At the 2010 Royal College of Art Vehicle Design degree show, a driverless taxi, an eco car connected to an eco home, and a vehicle with a strong Finnish design identity were some of the highlights to be seen. The Design Degree Show is one of the hotbeds for recruiting talented emerging car designers – the alumni reads like a who’s who of the motoring industry – this year’s show felt uncharacteristically light on innovative thinking.
Marten Wallgren (Sweden) – ‘The Grid’
Swedish designer Marten Wallgren was deservedly awarded the prize for best design interpretation at the Pilkington Automotive Awards, which takes place alongside the show, for his 2025 commuter service concept.
The design was inspired by artist Eva Hild’s clay sculptures where holes and surfaces are connected in an endless transition exposing the chassis. When the commuter car is empty the cabin is thin for reduced wind resistance and little energy consumption. When a passenger embarks, the cabin folds down and creates the required seats. The size of the vehicles means that they can be stored like supermarket trolleys where the batteries are then connected for an even distribution of energy. www.martenwallgren.com
David Seesing (Germany)- Symbiosis
Symbiosis explores the possibilities of connecting architecture and transportation to form an energy efficient living system. Inspired by architecture, the four-seater vehicle is restructured as a multilayered system consisting of three main parts: the interior cabin, supporting framework and the exterior skin. While piezoelectric crystals, integrated in the framework, create energy from airflow between the layers of the vehicle, the exterior skin of the car collects energy from sunlight.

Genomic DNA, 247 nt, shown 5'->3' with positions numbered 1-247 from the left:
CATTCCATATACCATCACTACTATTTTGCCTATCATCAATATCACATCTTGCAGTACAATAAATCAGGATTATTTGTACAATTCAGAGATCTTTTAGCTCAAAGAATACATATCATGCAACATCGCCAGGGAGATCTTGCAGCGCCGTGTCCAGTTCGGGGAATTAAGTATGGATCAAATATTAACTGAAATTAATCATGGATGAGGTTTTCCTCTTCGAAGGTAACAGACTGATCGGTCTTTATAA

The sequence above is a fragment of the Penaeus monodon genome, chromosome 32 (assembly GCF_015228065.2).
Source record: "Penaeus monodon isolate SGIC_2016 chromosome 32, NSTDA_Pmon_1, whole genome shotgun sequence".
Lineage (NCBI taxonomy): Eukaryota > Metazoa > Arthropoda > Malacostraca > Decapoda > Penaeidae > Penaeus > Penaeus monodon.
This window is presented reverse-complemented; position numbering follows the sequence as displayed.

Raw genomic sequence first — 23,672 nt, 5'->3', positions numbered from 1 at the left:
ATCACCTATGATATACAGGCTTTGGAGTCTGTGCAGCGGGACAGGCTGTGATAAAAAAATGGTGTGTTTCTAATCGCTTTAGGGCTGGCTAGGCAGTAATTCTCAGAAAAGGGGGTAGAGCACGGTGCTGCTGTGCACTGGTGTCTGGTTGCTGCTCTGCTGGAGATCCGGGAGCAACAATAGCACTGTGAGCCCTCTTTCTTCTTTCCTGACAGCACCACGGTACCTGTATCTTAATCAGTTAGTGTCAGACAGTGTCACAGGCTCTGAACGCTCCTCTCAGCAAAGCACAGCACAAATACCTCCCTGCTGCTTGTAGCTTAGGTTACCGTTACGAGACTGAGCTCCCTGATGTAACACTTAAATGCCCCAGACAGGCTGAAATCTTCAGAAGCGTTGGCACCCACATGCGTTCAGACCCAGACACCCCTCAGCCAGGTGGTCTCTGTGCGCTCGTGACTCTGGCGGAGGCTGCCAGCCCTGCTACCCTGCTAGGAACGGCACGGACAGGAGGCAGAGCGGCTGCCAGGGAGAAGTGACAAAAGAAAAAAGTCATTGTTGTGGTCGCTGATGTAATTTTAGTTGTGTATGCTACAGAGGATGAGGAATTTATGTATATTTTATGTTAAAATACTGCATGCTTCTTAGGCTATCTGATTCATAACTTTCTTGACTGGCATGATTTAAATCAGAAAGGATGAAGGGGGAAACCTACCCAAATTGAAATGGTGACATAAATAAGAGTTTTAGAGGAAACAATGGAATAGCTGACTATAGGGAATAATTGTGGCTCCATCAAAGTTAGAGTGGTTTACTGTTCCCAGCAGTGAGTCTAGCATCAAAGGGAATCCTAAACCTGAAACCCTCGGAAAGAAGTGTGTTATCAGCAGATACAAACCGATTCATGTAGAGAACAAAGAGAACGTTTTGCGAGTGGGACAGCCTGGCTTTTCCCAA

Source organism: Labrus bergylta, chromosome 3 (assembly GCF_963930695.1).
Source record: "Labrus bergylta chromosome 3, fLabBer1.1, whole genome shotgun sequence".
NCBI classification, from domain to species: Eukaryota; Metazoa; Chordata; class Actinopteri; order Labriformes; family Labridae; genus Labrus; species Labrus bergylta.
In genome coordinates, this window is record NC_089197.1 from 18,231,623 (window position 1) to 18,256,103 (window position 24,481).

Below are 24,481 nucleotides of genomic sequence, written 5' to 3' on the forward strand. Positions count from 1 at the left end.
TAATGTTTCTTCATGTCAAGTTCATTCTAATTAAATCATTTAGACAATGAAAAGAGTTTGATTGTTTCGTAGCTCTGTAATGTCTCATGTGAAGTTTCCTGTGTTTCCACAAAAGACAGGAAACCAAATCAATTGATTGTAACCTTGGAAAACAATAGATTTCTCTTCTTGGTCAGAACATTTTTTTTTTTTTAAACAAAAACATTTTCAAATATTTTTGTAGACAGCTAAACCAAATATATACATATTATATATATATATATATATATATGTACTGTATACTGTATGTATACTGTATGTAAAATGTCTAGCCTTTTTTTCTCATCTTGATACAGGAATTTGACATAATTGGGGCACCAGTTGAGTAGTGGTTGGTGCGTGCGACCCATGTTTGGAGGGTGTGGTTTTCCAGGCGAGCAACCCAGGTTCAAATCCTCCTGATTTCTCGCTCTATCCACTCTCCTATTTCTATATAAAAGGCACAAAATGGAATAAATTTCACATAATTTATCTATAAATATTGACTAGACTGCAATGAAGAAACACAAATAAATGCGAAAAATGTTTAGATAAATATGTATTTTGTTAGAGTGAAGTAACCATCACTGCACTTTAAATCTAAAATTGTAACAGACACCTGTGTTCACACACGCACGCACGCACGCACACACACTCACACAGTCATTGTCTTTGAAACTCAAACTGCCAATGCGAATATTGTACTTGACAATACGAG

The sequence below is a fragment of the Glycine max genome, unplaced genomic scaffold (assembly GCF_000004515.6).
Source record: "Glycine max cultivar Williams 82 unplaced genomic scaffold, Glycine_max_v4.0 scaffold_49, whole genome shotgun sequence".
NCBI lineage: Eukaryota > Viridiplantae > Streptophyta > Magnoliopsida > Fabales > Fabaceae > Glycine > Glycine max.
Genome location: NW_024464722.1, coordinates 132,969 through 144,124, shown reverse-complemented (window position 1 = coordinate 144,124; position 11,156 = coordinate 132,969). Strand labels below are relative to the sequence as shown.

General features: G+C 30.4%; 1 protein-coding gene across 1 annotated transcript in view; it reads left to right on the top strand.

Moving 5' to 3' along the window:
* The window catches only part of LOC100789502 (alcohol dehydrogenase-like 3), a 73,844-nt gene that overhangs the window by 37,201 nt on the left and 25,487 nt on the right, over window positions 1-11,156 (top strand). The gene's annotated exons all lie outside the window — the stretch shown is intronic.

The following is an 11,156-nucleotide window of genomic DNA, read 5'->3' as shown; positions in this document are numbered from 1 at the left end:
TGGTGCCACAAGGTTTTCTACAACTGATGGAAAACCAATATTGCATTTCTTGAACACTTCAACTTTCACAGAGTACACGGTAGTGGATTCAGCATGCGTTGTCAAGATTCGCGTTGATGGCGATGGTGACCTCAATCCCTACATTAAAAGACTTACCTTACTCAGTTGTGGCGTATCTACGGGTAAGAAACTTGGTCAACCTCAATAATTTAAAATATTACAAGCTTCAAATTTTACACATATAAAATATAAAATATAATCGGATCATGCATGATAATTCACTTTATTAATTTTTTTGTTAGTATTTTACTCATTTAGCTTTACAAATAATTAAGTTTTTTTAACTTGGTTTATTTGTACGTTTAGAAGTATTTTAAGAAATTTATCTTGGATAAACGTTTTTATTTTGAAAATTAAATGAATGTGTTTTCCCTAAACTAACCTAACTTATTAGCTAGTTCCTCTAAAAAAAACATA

Miika Heikkinen (Finland)- Aava
Aava is a small fuel cell powered promotional vehicle designed for the Helsinki Winter Olympics 2030. During the games it will offer tours around Finnish sights, after which the vehicle will be turned into a micro rental system. The design is based on the forms of an abstract Birch sculpture intended to represent Finnish nature. The concept’s ecological and pure materials have been chosen to reflect traditional Finnish design and heritage.
Bora Kim (Korea) – Jekyll and Hyde
Jekyll and Hyde is a luxury electric vehicle for Bentley in the year 2035. Created at the marque’s Crewe headquarters, the car’s surface is covered in solar panels to collect energy, and wind power helps to circulate air within the car interior. The bullet shape at the rear has been designed for maximum aero-efficiency.
Niki Herriman (Great Britain) – Expression
Expression aims to introduce expressive body language through clever surfacing. Each of the small individual body panels on the surface have the ability to move independently so that the user can show his or her emotions through forms expressed on the exterior of the car.
Anand Krishnan – ThinQ
ThinQ is a future electric vehicle that utilises wafer thin battery technology, developed by Imperial College London, embedded in the skin of the vehicle. The project experiments in decoding the aesthetic for the new powertrains to come. krishnan-anand.blogspot.com